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Found 8 results

  1. There are obvious differences among members of the human family. Not only between races, which have their own unique characteristics but individuals within the same family can exhibit a multitude of features, even if they are identical twins. The Holy Qur’an has also affirmed the differences among people: وَمِنْ آيَاتِهِ خَلْقُ السَّمَاوَاتِ وَالْأَرْضِ وَاخْتِلَافُ أَلْسِنَتِكُمْ وَأَلْوَانِكُمْ إِنَّ فِي ذَٰلِكَ لَآيَاتٍ لِّلْعَالِمِينَ “Among His signs is the creation of the heavens and the earth, and the difference of your languages and colours. There are indeed signs in that for those who know.” (30:22) Discrimination is a phenomenon that all countries of the world are confronted with and have suffered from. Discrimination has not been limited to one person, society or country. Even those nations which espouse democracy practice some form of discrimination. Discrimination means giving preference to one individual over another because of individual characteristics such as colour, gender, religion and race, rather than due to the merit of the individual. In other word, discrimination occurs when there are two people with the same abilities but one is given preference because of illogical and irrelevant reasons. For example, between a black-skinned person and a white-skinned person seeking a job, whit the same education and experience, the white-skinned person is given preference, or vice versa. http://www.islamportal.net/search/node/discrimination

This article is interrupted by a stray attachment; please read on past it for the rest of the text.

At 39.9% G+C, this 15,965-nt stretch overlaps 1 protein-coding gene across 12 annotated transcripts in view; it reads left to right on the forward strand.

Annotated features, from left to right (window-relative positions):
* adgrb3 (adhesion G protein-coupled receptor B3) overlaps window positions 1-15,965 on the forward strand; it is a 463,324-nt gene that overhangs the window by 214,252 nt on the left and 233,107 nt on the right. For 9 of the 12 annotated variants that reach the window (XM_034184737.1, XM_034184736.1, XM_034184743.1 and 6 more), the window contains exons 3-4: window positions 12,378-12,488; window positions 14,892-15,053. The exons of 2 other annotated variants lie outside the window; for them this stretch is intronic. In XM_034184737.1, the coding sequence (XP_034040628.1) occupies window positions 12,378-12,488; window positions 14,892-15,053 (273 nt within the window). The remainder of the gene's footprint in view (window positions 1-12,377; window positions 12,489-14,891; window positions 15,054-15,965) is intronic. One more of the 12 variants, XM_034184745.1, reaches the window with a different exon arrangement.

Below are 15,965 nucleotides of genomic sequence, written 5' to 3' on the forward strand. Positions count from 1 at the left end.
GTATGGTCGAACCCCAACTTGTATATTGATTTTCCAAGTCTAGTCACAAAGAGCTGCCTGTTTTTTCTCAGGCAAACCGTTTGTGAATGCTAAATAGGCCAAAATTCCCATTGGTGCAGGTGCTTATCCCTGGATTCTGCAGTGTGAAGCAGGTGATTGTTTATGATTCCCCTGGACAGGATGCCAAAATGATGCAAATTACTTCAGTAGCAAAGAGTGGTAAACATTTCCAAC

2. Muslim man in US thrown off plane for saying 'inshallah' http://presstv.com/Detail/2016/10/06/487961/Muslim-man-plane-inshallah this seems to be the new norm!!!! I have read tons of these articles lately, How sad ! If anyone dared to talk about Israeli/Zionist they would be labeled anti Semitic and probably jailed. Sad ........
  3. God is wise existence who does not oppress any of creation .This world is full of oppression and justice in this world do not ru. In this world injustice and discrimination is widespread and don not reach people to their rights Allah wise and justice on day of Judgment runs to reach anyone in his/her right and wrong doers be punished .Suppose ,sin opportunity for someone is be provided and he ignores to commit and does not commit the sin and person guilt position is not provided for him, but applies all his attempts to commit the sin .Do you think they are same?
  4. A German referee, Frank Scharmach, has been suspended for five days following his summary disqualification of Iranian heavyweight Olympic boxer Ali Mazaheri. (Story and more Pictures) http://iranianfacebook.com/2012/08/02/republic-of-azerbaijan-turkmenistan-disgrace-themselves-in-sports-world/